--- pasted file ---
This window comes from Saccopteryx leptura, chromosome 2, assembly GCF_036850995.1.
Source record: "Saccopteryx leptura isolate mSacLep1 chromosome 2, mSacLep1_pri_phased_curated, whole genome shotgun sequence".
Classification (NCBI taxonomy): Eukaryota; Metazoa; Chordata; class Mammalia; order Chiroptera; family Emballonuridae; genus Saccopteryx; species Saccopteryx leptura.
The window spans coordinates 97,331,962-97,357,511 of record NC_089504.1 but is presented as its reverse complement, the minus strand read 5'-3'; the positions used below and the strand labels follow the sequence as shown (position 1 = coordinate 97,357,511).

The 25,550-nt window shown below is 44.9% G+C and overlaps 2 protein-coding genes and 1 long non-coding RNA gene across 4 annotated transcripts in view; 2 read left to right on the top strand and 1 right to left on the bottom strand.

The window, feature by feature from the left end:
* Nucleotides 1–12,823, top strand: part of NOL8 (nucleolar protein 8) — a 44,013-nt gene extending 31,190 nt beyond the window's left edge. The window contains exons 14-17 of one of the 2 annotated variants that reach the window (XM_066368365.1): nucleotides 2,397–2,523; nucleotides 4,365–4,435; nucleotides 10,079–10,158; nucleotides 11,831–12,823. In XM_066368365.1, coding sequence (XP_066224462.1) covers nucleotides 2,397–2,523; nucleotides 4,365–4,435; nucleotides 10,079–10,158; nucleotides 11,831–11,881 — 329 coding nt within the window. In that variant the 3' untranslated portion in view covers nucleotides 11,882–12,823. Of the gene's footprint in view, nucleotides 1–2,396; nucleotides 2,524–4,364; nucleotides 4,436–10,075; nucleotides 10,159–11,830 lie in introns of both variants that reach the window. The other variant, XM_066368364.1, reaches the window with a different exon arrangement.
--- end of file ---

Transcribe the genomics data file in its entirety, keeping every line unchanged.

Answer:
This window comes from Saccopteryx leptura, chromosome 2, assembly GCF_036850995.1.
Source record: "Saccopteryx leptura isolate mSacLep1 chromosome 2, mSacLep1_pri_phased_curated, whole genome shotgun sequence".
Classification (NCBI taxonomy): Eukaryota; Metazoa; Chordata; class Mammalia; order Chiroptera; family Emballonuridae; genus Saccopteryx; species Saccopteryx leptura.
The window spans coordinates 97,331,962-97,357,511 of record NC_089504.1 but is presented as its reverse complement, the minus strand read 5'-3'; the positions used below and the strand labels follow the sequence as shown (position 1 = coordinate 97,357,511).

The 25,550-nt window shown below is 44.9% G+C and overlaps 2 protein-coding genes and 1 long non-coding RNA gene across 4 annotated transcripts in view; 2 read left to right on the top strand and 1 right to left on the bottom strand.

The window, feature by feature from the left end:
* Nucleotides 1–12,823, top strand: part of NOL8 (nucleolar protein 8) — a 44,013-nt gene extending 31,190 nt beyond the window's left edge. The window contains exons 14-17 of one of the 2 annotated variants that reach the window (XM_066368365.1): nucleotides 2,397–2,523; nucleotides 4,365–4,435; nucleotides 10,079–10,158; nucleotides 11,831–12,823. In XM_066368365.1, coding sequence (XP_066224462.1) covers nucleotides 2,397–2,523; nucleotides 4,365–4,435; nucleotides 10,079–10,158; nucleotides 11,831–11,881 — 329 coding nt within the window. In that variant the 3' untranslated portion in view covers nucleotides 11,882–12,823. Of the gene's footprint in view, nucleotides 1–2,396; nucleotides 2,524–4,364; nucleotides 4,436–10,075; nucleotides 10,159–11,830 lie in introns of both variants that reach the window. The other variant, XM_066368364.1, reaches the window with a different exon arrangement.